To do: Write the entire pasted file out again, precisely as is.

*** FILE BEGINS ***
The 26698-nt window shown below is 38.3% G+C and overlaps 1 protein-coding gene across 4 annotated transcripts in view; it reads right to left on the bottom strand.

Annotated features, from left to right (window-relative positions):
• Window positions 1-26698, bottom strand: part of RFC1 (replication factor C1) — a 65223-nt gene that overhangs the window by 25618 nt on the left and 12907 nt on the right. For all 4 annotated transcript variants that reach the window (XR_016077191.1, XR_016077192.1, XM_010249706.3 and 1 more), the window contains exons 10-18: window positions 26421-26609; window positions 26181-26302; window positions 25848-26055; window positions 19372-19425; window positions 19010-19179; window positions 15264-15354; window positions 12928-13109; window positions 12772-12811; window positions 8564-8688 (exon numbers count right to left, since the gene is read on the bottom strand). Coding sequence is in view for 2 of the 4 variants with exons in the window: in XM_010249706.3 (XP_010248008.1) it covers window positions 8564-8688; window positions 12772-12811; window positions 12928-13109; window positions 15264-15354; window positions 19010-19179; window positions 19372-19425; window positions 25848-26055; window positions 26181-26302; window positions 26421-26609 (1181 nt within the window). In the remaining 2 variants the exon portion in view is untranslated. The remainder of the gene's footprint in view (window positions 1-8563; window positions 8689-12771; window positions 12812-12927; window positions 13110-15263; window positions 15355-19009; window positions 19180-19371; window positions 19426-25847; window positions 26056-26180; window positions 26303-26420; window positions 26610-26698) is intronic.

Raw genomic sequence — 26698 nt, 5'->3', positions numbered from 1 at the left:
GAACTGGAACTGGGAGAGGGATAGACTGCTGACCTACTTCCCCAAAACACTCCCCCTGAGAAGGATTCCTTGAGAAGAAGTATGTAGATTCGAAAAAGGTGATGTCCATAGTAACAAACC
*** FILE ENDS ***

The 26698-nt window shown below is 38.3% G+C and overlaps 1 protein-coding gene across 4 annotated transcripts in view; it reads right to left on the bottom strand.

Annotated features, from left to right (window-relative positions):
• Window positions 1-26698, bottom strand: part of RFC1 (replication factor C1) — a 65223-nt gene that overhangs the window by 25618 nt on the left and 12907 nt on the right. For all 4 annotated transcript variants that reach the window (XR_016077191.1, XR_016077192.1, XM_010249706.3 and 1 more), the window contains exons 10-18: window positions 26421-26609; window positions 26181-26302; window positions 25848-26055; window positions 19372-19425; window positions 19010-19179; window positions 15264-15354; window positions 12928-13109; window positions 12772-12811; window positions 8564-8688 (exon numbers count right to left, since the gene is read on the bottom strand). Coding sequence is in view for 2 of the 4 variants with exons in the window: in XM_010249706.3 (XP_010248008.1) it covers window positions 8564-8688; window positions 12772-12811; window positions 12928-13109; window positions 15264-15354; window positions 19010-19179; window positions 19372-19425; window positions 25848-26055; window positions 26181-26302; window positions 26421-26609 (1181 nt within the window). In the remaining 2 variants the exon portion in view is untranslated. The remainder of the gene's footprint in view (window positions 1-8563; window positions 8689-12771; window positions 12812-12927; window positions 13110-15263; window positions 15355-19009; window positions 19180-19371; window positions 19426-25847; window positions 26056-26180; window positions 26303-26420; window positions 26610-26698) is intronic.

Raw genomic sequence — 26698 nt, 5'->3', positions numbered from 1 at the left:
GAACTGGAACTGGGAGAGGGATAGACTGCTGACCTACTTCCCCAAAACACTCCCCCTGAGAAGGATTCCTTGAGAAGAAGTATGTAGATTCGAAAAAGGTGATGTCCATAGTAACAAACC